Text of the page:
Bank of England Warns Finance Firms Over Crypto Risks

A Bank of England official has warned banks and other financial firms about exposure to cryptocurrency-related assets in a letter.

AccessTimeIconJun 28, 2018 at 3:00 p.m. UTC
Updated Sep 13, 2021 at 8:07 a.m. UTC

The Bank of England's deputy governor for prudential regulation is warning banks about exposure to crypto assets.

In a new letter published Thursday, Sam Woods, chief executive of the Prudential Regulation Authority (PRA) – a financial services regulator in the U.K. – wrote that banks, insurance companies and investment firms should take steps to protect themselves against market volatility and potentially risky investments in the crypto space.

The deputy governor's warning focused strictly on the tokens themselves, reminding financial institutions that they have a fiduciary responsibility under PRA regulations.

Woods wrote:

"In their short history, crypto-assets have exhibited high price volatility and relative illiquidity. Crypto-assets also raise concerns related to misconduct and market integrity – many appear vulnerable to fraud and manipulation, as well as money-laundering and terrorist financing risks. Entering into activity related to crypto-assets may give also rise to reputational risks."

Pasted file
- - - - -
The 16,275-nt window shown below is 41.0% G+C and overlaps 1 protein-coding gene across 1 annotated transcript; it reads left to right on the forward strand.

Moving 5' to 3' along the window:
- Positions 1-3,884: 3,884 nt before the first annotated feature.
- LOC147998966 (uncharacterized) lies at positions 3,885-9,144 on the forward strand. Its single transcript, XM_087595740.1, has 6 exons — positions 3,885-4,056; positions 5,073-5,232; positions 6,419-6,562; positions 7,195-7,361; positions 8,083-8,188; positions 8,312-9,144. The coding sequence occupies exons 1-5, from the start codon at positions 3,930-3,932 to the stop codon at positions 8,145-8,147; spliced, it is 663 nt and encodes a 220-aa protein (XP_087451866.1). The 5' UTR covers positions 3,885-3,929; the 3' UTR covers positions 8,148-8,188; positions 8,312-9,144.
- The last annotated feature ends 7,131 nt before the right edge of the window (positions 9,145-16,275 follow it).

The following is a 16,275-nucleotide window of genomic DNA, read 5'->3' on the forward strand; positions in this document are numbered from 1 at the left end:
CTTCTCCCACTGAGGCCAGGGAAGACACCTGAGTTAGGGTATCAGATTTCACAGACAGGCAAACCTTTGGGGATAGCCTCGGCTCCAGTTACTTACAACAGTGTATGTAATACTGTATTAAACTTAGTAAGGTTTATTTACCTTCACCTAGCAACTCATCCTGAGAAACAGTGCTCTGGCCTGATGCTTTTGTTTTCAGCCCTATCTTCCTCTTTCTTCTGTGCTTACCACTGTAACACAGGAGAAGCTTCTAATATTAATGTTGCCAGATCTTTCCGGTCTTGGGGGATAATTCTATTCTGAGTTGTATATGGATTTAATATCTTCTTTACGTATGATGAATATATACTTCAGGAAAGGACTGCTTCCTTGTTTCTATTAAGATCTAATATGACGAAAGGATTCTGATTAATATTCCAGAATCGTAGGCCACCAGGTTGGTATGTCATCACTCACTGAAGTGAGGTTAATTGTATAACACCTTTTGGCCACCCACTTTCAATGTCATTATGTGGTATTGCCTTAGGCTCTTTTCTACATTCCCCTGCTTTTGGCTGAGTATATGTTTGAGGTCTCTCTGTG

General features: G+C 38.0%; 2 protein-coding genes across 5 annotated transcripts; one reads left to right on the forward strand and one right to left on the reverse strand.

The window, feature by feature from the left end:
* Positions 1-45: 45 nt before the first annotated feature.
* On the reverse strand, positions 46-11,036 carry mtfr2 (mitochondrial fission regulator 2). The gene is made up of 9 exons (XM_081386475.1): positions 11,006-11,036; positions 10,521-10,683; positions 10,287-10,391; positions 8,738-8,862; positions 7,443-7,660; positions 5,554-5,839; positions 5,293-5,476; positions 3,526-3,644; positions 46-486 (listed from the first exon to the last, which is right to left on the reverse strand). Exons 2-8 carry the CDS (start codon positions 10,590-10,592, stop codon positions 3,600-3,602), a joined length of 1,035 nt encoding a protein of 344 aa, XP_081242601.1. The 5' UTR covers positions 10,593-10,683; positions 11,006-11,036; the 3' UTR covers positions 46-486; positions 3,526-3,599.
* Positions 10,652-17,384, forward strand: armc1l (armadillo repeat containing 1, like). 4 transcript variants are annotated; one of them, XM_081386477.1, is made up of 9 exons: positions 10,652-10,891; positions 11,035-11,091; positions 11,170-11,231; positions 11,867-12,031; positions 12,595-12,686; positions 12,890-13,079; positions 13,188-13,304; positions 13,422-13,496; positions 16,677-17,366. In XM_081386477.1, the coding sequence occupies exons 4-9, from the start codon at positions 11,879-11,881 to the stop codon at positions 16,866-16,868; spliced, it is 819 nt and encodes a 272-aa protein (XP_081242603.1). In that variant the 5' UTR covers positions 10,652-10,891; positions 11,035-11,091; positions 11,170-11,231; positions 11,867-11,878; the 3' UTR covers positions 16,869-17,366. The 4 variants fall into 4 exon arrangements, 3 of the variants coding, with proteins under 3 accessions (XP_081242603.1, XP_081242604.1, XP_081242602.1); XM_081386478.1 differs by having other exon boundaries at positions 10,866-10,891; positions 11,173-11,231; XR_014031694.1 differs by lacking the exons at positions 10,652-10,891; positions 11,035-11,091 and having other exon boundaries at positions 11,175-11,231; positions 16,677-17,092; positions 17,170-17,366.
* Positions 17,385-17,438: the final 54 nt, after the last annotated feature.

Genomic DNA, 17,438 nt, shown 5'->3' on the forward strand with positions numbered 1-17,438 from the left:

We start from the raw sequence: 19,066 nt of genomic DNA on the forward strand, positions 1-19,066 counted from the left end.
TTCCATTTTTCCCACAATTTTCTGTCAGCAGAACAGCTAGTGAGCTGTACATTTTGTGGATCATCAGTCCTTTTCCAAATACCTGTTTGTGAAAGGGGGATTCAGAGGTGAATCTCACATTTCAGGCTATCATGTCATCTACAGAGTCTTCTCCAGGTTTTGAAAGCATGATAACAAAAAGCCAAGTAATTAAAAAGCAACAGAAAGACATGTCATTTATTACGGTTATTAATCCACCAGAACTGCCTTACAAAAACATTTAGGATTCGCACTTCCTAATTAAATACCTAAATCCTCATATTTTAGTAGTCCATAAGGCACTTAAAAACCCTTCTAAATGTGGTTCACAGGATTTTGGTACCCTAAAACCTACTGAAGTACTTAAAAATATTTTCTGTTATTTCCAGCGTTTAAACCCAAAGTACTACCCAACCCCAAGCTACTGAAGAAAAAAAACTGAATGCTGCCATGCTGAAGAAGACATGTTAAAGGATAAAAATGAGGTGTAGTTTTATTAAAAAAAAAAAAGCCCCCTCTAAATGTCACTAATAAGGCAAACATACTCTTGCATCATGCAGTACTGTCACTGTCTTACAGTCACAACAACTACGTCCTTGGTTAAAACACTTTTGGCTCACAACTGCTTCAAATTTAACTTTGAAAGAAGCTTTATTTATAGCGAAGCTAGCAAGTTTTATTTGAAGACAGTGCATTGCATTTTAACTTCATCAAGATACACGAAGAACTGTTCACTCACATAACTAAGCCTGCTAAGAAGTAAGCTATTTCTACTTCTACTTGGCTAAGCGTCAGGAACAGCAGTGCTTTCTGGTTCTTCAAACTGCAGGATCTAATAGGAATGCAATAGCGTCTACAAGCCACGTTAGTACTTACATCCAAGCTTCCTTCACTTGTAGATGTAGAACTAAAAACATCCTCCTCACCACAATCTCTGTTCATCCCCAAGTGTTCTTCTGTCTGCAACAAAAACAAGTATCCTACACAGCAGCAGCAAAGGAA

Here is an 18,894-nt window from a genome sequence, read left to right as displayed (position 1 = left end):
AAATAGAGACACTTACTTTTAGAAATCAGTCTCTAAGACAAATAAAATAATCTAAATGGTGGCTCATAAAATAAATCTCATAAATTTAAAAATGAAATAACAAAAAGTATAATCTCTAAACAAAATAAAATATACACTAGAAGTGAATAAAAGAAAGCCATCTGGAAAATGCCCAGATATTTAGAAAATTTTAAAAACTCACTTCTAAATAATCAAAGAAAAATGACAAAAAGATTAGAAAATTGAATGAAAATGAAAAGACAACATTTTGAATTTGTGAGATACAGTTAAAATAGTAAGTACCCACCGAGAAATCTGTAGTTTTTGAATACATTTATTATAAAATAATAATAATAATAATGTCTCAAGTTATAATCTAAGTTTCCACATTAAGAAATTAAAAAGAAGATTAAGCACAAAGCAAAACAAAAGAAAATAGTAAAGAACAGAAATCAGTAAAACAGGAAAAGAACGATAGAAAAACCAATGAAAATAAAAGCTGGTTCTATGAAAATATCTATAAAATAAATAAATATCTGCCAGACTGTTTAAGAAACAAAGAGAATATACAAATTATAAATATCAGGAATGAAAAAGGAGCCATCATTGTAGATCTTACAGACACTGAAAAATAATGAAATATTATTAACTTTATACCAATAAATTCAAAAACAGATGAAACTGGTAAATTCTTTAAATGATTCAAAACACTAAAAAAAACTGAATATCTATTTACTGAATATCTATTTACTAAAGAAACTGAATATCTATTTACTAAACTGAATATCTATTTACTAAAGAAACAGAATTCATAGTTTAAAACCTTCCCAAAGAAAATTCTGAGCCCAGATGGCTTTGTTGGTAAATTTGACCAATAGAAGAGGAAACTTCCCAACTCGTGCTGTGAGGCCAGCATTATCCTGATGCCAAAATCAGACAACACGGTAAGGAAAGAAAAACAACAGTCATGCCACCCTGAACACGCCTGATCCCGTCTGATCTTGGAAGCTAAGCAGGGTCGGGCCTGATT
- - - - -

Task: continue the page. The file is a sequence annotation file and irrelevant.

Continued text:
The letter further stated that financial institutions should take steps to minimize any possible risk caused by trading in crypto assets, including having a PRA-approved Senior (Insurance) Management Function auditor review and authorize risk assessment frameworks for dealing with the new class.

Firms must also avoid excessive risk-taking, ensure access to experts in crypto assets and conduct due diligence on any assets they may want to trade in.

"Classification of crypto-asset exposures for prudential purposes should reflect firms' comprehensive assessment of the risks involved," Woods wrote, adding that these classifications should cite potential risks when investing in cryptocurrencies.

The deputy governor also pushed back against the idea that cryptocurrencies are a form of money, saying "crypto-assets should not be considered as a currency for prudential purposes."

In the letter, Woods also took the time to acknowledge that distributed ledgers and blockchain technology exist separately from cryptocurrencies, writing, "We also recognise that the underlying distributed ledger or cryptographic technologies, on which many crypto-assets rely, have significant potential to benefit the efficiency and resilience of the financial system over time."

Bank of England image via Shutterstock

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